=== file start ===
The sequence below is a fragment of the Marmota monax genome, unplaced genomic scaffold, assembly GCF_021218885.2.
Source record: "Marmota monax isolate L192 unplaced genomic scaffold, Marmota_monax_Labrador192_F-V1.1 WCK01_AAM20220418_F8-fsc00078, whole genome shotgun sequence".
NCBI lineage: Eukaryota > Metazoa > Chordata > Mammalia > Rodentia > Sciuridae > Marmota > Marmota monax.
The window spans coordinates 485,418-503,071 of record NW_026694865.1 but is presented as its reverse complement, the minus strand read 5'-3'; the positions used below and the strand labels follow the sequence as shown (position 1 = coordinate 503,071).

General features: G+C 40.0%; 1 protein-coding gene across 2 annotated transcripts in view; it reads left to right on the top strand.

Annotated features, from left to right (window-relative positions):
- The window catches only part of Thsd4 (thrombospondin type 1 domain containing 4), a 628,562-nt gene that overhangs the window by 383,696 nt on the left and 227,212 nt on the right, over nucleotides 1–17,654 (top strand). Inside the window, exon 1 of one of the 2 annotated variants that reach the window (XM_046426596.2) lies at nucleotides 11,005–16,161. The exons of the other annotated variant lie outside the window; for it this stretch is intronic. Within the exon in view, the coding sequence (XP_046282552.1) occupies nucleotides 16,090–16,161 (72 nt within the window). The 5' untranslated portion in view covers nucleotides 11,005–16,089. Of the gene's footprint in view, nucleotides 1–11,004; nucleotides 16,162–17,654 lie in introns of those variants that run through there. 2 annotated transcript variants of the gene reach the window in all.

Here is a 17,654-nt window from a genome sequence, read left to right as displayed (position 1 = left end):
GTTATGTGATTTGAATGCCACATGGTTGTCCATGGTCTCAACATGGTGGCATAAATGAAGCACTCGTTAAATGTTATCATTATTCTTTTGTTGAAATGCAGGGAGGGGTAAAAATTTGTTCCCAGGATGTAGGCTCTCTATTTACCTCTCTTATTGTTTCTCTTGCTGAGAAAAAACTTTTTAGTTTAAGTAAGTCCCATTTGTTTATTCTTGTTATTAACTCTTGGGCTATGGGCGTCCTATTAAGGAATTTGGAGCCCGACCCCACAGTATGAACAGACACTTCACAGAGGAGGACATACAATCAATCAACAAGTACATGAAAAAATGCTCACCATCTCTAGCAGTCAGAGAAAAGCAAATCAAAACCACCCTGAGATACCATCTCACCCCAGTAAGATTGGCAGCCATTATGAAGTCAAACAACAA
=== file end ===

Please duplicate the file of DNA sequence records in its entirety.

The sequence below is a fragment of the Marmota monax genome, unplaced genomic scaffold, assembly GCF_021218885.2.
Source record: "Marmota monax isolate L192 unplaced genomic scaffold, Marmota_monax_Labrador192_F-V1.1 WCK01_AAM20220418_F8-fsc00078, whole genome shotgun sequence".
NCBI lineage: Eukaryota > Metazoa > Chordata > Mammalia > Rodentia > Sciuridae > Marmota > Marmota monax.
The window spans coordinates 485,418-503,071 of record NW_026694865.1 but is presented as its reverse complement, the minus strand read 5'-3'; the positions used below and the strand labels follow the sequence as shown (position 1 = coordinate 503,071).

General features: G+C 40.0%; 1 protein-coding gene across 2 annotated transcripts in view; it reads left to right on the top strand.

Annotated features, from left to right (window-relative positions):
- The window catches only part of Thsd4 (thrombospondin type 1 domain containing 4), a 628,562-nt gene that overhangs the window by 383,696 nt on the left and 227,212 nt on the right, over nucleotides 1–17,654 (top strand). Inside the window, exon 1 of one of the 2 annotated variants that reach the window (XM_046426596.2) lies at nucleotides 11,005–16,161. The exons of the other annotated variant lie outside the window; for it this stretch is intronic. Within the exon in view, the coding sequence (XP_046282552.1) occupies nucleotides 16,090–16,161 (72 nt within the window). The 5' untranslated portion in view covers nucleotides 11,005–16,089. Of the gene's footprint in view, nucleotides 1–11,004; nucleotides 16,162–17,654 lie in introns of those variants that run through there. 2 annotated transcript variants of the gene reach the window in all.

Here is a 17,654-nt window from a genome sequence, read left to right as displayed (position 1 = left end):
GTTATGTGATTTGAATGCCACATGGTTGTCCATGGTCTCAACATGGTGGCATAAATGAAGCACTCGTTAAATGTTATCATTATTCTTTTGTTGAAATGCAGGGAGGGGTAAAAATTTGTTCCCAGGATGTAGGCTCTCTATTTACCTCTCTTATTGTTTCTCTTGCTGAGAAAAAACTTTTTAGTTTAAGTAAGTCCCATTTGTTTATTCTTGTTATTAACTCTTGGGCTATGGGCGTCCTATTAAGGAATTTGGAGCCCGACCCCACAGTATGAACAGACACTTCACAGAGGAGGACATACAATCAATCAACAAGTACATGAAAAAATGCTCACCATCTCTAGCAGTCAGAGAAAAGCAAATCAAAACCACCCTGAGATACCATCTCACCCCAGTAAGATTGGCAGCCATTATGAAGTCAAACAACAA